1.7 The Flow of Information

A factor you may not have considered when starting your research is time. It’s important to know when something happened because that can help you determine both how much and what type of information might exist on your topic. The closer you are to the actual date something happened, the less information there is likely to be on that topic. By the same token, the further away you are from the event in time, the more likely it is that more information and publications may be available. This concept is called the flow of information.

Primary Sources

The first information available about a particular happening usually attempts to describe or report the event on the same day or very soon after it happens. These types of information sources are often called primary sources because they are the first accounts and often provide eye-witness perspectives. (Note that some disciplines in the sciences define primary sources as publications describing original research.)

Common types of primary sources include web and newspaper articles from the time of the event, diaries, news transcripts, photographs, and citizen videos.

Here’s an example:

Image from The New York Times: Social Networks  Spread Defiance OnlineOn June 12, 2009, election protests began in Iran. Worldwide observers noted that the protesters made extensive use of Twitter, Facebook, and YouTube to communicate what was happening.

Television news coverage of the events began at once.

On June 14, 2009, an entry on the protests was created by anonymous users in Wikipedia.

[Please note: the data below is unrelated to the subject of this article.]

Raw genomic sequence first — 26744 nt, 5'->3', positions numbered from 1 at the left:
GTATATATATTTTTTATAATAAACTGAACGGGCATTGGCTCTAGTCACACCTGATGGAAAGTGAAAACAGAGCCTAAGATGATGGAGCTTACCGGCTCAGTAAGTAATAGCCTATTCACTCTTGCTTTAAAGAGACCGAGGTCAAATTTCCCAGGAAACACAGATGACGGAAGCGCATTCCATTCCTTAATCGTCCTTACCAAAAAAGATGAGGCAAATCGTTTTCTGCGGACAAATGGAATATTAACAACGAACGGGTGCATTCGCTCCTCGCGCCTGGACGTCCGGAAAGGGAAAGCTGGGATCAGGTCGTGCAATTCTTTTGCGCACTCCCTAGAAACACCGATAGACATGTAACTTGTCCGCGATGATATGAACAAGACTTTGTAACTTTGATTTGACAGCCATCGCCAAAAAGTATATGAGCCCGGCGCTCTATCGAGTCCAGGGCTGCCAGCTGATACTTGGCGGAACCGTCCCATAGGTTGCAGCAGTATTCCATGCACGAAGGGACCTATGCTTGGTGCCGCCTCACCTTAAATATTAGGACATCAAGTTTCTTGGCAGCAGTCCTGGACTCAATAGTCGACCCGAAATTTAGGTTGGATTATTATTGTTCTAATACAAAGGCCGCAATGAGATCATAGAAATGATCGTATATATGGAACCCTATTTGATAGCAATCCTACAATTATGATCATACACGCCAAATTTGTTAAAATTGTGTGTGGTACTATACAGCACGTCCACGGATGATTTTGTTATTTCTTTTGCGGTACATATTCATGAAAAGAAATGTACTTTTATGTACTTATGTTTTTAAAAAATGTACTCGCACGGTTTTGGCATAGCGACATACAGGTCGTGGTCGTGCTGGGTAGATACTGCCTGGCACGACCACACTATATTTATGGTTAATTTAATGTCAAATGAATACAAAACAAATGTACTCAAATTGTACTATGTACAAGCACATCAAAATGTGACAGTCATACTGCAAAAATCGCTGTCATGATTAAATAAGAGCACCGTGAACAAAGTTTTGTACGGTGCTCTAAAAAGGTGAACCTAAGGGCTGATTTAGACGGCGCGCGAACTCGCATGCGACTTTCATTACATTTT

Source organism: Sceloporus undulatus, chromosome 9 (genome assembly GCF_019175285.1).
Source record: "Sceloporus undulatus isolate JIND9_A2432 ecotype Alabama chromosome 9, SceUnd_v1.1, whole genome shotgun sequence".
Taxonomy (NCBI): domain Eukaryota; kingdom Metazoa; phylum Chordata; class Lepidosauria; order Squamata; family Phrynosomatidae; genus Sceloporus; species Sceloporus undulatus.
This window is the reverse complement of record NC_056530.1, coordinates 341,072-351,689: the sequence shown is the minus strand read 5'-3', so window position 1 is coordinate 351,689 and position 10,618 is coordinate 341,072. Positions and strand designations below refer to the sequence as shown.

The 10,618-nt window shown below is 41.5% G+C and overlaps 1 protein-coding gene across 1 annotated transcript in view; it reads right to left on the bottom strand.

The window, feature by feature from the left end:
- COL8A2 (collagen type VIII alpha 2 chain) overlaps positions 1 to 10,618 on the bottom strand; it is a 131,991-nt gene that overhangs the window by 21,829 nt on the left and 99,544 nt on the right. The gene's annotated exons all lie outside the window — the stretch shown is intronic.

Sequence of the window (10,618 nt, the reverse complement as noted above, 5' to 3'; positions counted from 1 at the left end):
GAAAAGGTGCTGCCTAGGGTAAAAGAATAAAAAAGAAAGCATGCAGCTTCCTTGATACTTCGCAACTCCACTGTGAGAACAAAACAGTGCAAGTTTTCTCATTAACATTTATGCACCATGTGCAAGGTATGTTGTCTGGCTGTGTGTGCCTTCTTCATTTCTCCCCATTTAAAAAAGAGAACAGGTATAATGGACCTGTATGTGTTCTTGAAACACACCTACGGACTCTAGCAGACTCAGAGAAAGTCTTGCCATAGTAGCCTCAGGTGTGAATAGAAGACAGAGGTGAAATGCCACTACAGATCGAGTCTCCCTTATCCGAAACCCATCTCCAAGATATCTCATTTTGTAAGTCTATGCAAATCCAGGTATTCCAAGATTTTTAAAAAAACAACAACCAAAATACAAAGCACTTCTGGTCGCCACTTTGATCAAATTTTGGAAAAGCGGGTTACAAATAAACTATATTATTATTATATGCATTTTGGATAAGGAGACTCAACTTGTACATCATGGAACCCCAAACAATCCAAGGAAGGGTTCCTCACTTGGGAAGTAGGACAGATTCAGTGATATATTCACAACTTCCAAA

The New York Times newspaper published an article and photo on the topic on June 15, 2009.

On Twitter, thousands of #IranElection tweets documented the developing situation. All of these are examples of primary source, produced while the protests were actually occurring.

In general, you can expect to find information on the web, television news, and social media in the first few days after a newsworthy event. As weeks go by, other information sources begin to emerge, adding new perspectives and information on the topic. Articles in news magazines and popular consumer magazines (such as Time, The New Yorker, Newsweek, People Magazine, Smithsonian, The Economist, etc.) – the types of magazines you can easily find in supermarkets, superstores like Walmart and Target, and most bookstores – appear next.

In our example, on July 27, 2009, Newsweek published a short article on the election protests and media use in Iran; The Economist and other popular consumer magazines also began publishing short articles and opinion pieces around this time. So, additional sources of information started being published months later, joining the mix of primary sources discussed earlier.

Secondary Sources

As more time passes, more information and scholarly research on noteworthy events becomes available. Often the focus of this new material is to understand or analyze the event, or to put it in context historically, by comparing it to other issues, trends, or movements.

These types of analytical, after the fact, information sources are called secondary sources. These typically look back in time and analyze the original event in much greater depth and context. Common types of secondary sources include books, research articles, and encyclopedia articles. (Some disciplines may define secondary sources mostly as books and encyclopedia articles.)

Let’s return to the example of the 2009 election protests in Iran.

In 2010, one of the first peer-reviewed journal articles on the topic appeared in the International Journal of Emerging Technologies in Society (iJETS). Many other peer-reviewed journals published research articles on the topic from 2012 to the present. Also in 2010, scholarly book chapters began to be published on the protests, and in 2011, brief mentions of the event began to appear in some encyclopedias (such as Encyclopedia of Social Movement Media).

Check your understanding


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